Elmhurst, Illinois – October 2019 – Mies at the Museum

The Elmhurst, Illinois Art Museum is located in on a small campus in suburban Chicago. In addition to a couple of galleries, they have a space that local artists continue to work.










We did not however make the trip out to the ‘burbs for the paintings. We were here to see one of the few houses that famed architect Mies Van Der Rohe designed. Designed in 1952, it was moved in the 1990s to the art museum campus.

It is considered one of the classics of mid century modern.



The museum has done their own interpretation of the furnishings and artwork throughout.




















Buenos Aires – August 2019 – Various Views of the City

Some random views of the city.

Sunrise over the port.



A walk through the historic financial district.





The view of a school out from my 6th floor office window.



Where out of nowhere the window washer dropped down from above on this sketchy looking seat.



The Argentina relief on the Torre Monument.



The plaza in front of the Torre Monument.



Views from the top of the aforementioned monument.







Subway Art.



The Hall of Lost Steps at the Law School of The University of Buenos Aires.





The Floralisa Generica – a giant metal flower that opens and closes throughout the day.



Views from the 31st floor.





Sunrise on my last day in town for this trip. The more time I spend here the more I want to come back.





Buenos Aires – August 2019 – Day Long Urban Trek

With the weekend by myself in Buenos Aires I was looking for something to do when I came across an 18km (11 mile) ‘Urban Trek’ across much of the city.

Note – with an all day hike this post is somewhat long…

The tour started out at the visitor information center in La Boca, a working class neighborhood along a seriously polluted river. It reminded me of Youngstown and Cleveland in the 1970s.



Our trek started out with 7 intrepid hikers and a guide. It would not finish that way.



The people of La Boca are proud of their neighborhood…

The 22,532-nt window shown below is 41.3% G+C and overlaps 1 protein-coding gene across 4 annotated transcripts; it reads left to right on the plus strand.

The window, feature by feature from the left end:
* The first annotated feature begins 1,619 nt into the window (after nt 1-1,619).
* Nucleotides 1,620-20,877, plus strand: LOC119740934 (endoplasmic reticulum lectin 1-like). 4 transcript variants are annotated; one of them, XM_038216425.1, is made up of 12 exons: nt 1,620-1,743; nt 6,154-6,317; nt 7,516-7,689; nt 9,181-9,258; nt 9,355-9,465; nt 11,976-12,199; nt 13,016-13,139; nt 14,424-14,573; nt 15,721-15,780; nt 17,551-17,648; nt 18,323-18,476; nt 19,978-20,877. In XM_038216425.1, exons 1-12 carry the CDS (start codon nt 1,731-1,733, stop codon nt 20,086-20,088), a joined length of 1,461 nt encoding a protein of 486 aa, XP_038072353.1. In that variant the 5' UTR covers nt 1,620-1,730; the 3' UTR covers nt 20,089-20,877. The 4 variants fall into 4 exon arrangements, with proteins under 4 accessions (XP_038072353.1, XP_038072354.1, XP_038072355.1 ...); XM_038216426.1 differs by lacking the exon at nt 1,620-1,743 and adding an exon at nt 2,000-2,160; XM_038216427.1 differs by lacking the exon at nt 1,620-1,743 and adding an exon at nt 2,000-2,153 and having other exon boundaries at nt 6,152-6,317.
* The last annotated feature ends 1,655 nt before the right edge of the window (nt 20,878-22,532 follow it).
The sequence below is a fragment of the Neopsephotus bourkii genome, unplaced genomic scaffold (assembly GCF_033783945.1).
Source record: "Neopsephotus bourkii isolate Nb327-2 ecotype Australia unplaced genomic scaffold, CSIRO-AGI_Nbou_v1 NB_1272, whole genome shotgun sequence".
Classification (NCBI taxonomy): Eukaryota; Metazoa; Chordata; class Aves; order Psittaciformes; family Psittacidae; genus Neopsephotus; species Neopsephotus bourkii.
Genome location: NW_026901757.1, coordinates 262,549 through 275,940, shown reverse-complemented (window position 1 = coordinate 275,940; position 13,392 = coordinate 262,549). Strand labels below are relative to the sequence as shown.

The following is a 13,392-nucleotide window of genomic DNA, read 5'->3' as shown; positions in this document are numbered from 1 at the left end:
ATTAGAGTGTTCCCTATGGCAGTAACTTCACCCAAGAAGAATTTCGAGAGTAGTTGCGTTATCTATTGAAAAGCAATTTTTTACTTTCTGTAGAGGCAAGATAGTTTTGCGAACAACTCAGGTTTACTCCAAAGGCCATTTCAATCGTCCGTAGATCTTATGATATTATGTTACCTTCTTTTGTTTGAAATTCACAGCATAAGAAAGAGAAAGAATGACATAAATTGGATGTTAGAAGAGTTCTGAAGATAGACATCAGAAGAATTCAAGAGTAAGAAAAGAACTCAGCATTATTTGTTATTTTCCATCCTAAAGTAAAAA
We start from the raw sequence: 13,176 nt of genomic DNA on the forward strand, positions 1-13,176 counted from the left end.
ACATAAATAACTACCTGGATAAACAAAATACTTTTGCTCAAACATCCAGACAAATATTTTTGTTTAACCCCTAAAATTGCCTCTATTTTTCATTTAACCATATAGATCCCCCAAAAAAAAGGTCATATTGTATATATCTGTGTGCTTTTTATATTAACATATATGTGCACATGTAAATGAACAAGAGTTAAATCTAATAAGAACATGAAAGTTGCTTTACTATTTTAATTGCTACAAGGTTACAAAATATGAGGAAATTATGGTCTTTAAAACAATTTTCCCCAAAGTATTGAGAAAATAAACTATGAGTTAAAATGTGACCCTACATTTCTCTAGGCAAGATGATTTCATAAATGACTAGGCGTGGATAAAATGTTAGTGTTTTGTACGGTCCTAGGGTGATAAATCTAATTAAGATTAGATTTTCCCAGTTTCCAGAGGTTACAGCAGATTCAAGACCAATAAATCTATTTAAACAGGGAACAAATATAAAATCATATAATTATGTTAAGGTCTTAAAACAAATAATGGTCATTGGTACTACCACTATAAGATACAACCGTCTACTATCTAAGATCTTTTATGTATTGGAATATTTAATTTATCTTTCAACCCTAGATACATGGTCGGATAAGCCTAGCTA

The center is a tourist area packed with colorful shops.









The area was setting up for a Sunday artist market.



We quickly left the area and passed by the colorful houses which legend says were painted various colors with the left over paint from ships.



La Boca is most known for their soccer team. The stadium is called La Bombonera, which translates to the Chocolate Box, from the shape of the stadium. The seating is in an incredibly steep pitch.

This 49,000 seat stadium is jammed in the middle of the neighborhood.



The walk through the rest of La Boca provided a number of interesting views.





Eventually we made our way to the San Telmo neighborhood, along with more diverse photo ops.















We passed under a freeway that once housed an interrogation center during the military dictatorship era in the 1970s. Sadly during the construction of the freeway they found remains of many who never made it out of the center. There are tributes to those lost during those times.



Port Madero is a new area of tall buildings built in the former port of Buenos Aires.







One young lady on our tour, who was from Mexico, took selfies at virtually every stop along the way. She was very entertaining in making sure she had the perfect look – and a great sport when I asked to photo her taking her photo.



Our final stop on the morning part of the hike was the Plaza de Mayo.







After a break for lunch we headed out for the afternoon with a new guide, and only 4 hikers.

Having spent a few weeks in this part of town I was familiar with much of what we were passing, but it was still entertaining as our new guide was a very funny young lady.







A review of San Martin Plaza and Palacio.









Pelligrini Plaza.



The Addams Family Palacio (not really but it seems as though it should be)



An finally a stop at Recoleta Cemetery. Our hike continued for another couple of miles but didn’t produce any interesting photo, or the photographer was too tired to take them 🙂

While long, it was a very worthwhile day. Both guides were knowledgeable and entertaining, and I was able to see many areas of the city that most don’t. If you have an entire Sunday to spend in Buenos Aires I highly recommend putting on your best walking shoes and heading out…





Buenos Aires – August 2019 – Palace of Running Water

An earlier post had a single photo of the Palacio de Aguas Corrientes (Palace of Running Water), but with a brief break for lunch from work one day I was able to go check out the small museum, and the most amazing collection of toilets you will ever see (not something I thought I would ever note in this blog) shown on the feature photo for this posting.



Completed in 1894, it is an amazing building on the outside, hiding the basic functions of water pumping and filtration on the inside. A small museum details the history of plumbing in Argentina 🙂

















The outside of the building is amazing from any angle. Amazing architecture and a huge toilet collection, what else could you ask for.